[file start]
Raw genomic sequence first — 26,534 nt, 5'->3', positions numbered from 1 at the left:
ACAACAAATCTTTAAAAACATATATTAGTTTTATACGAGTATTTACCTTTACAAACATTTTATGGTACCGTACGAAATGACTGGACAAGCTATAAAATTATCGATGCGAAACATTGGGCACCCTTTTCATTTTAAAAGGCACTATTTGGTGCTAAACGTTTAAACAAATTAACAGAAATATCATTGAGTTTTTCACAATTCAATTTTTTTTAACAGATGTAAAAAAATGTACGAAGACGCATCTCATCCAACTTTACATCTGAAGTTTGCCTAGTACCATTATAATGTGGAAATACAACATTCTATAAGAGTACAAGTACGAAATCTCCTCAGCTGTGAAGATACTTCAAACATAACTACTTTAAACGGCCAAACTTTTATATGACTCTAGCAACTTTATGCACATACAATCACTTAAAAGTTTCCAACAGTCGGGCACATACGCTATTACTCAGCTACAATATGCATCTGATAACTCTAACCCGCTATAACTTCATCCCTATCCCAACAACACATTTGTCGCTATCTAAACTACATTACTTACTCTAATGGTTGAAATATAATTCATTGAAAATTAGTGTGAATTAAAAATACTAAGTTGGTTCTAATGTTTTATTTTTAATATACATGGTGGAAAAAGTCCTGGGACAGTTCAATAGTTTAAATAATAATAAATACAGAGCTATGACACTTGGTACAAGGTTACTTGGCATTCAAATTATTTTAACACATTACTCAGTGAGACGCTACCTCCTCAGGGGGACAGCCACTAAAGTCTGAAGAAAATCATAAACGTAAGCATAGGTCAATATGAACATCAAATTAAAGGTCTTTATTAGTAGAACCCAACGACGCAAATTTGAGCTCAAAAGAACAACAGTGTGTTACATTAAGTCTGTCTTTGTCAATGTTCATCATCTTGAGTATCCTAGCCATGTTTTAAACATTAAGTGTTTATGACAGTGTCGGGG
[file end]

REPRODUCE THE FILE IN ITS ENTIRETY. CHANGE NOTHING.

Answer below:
Raw genomic sequence first — 26,534 nt, 5'->3', positions numbered from 1 at the left:
ACAACAAATCTTTAAAAACATATATTAGTTTTATACGAGTATTTACCTTTACAAACATTTTATGGTACCGTACGAAATGACTGGACAAGCTATAAAATTATCGATGCGAAACATTGGGCACCCTTTTCATTTTAAAAGGCACTATTTGGTGCTAAACGTTTAAACAAATTAACAGAAATATCATTGAGTTTTTCACAATTCAATTTTTTTTAACAGATGTAAAAAAATGTACGAAGACGCATCTCATCCAACTTTACATCTGAAGTTTGCCTAGTACCATTATAATGTGGAAATACAACATTCTATAAGAGTACAAGTACGAAATCTCCTCAGCTGTGAAGATACTTCAAACATAACTACTTTAAACGGCCAAACTTTTATATGACTCTAGCAACTTTATGCACATACAATCACTTAAAAGTTTCCAACAGTCGGGCACATACGCTATTACTCAGCTACAATATGCATCTGATAACTCTAACCCGCTATAACTTCATCCCTATCCCAACAACACATTTGTCGCTATCTAAACTACATTACTTACTCTAATGGTTGAAATATAATTCATTGAAAATTAGTGTGAATTAAAAATACTAAGTTGGTTCTAATGTTTTATTTTTAATATACATGGTGGAAAAAGTCCTGGGACAGTTCAATAGTTTAAATAATAATAAATACAGAGCTATGACACTTGGTACAAGGTTACTTGGCATTCAAATTATTTTAACACATTACTCAGTGAGACGCTACCTCCTCAGGGGGACAGCCACTAAAGTCTGAAGAAAATCATAAACGTAAGCATAGGTCAATATGAACATCAAATTAAAGGTCTTTATTAGTAGAACCCAACGACGCAAATTTGAGCTCAAAAGAACAACAGTGTGTTACATTAAGTCTGTCTTTGTCAATGTTCATCATCTTGAGTATCCTAGCCATGTTTTAAACATTAAGTGTTTATGACAGTGTCGGGG